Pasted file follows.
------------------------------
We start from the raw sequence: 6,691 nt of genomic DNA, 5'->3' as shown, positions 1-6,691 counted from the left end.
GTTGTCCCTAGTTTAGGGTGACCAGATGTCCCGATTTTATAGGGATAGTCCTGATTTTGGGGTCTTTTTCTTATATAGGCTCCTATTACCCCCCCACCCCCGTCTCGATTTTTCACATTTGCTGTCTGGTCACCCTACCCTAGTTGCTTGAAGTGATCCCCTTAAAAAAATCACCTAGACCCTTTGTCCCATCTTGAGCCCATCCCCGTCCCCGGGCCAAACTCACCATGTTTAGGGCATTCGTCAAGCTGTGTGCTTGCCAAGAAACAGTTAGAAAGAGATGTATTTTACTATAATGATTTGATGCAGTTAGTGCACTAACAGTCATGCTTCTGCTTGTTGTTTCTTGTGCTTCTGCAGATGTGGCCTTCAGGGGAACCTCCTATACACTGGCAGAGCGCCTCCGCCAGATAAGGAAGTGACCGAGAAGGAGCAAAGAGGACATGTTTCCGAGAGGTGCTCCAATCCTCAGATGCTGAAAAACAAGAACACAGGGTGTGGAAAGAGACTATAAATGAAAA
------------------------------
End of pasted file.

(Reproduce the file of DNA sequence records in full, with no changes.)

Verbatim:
We start from the raw sequence: 6,691 nt of genomic DNA, 5'->3' as shown, positions 1-6,691 counted from the left end.
GTTGTCCCTAGTTTAGGGTGACCAGATGTCCCGATTTTATAGGGATAGTCCTGATTTTGGGGTCTTTTTCTTATATAGGCTCCTATTACCCCCCCACCCCCGTCTCGATTTTTCACATTTGCTGTCTGGTCACCCTACCCTAGTTGCTTGAAGTGATCCCCTTAAAAAAATCACCTAGACCCTTTGTCCCATCTTGAGCCCATCCCCGTCCCCGGGCCAAACTCACCATGTTTAGGGCATTCGTCAAGCTGTGTGCTTGCCAAGAAACAGTTAGAAAGAGATGTATTTTACTATAATGATTTGATGCAGTTAGTGCACTAACAGTCATGCTTCTGCTTGTTGTTTCTTGTGCTTCTGCAGATGTGGCCTTCAGGGGAACCTCCTATACACTGGCAGAGCGCCTCCGCCAGATAAGGAAGTGACCGAGAAGGAGCAAAGAGGACATGTTTCCGAGAGGTGCTCCAATCCTCAGATGCTGAAAAACAAGAACACAGGGTGTGGAAAGAGACTATAAATGAAAA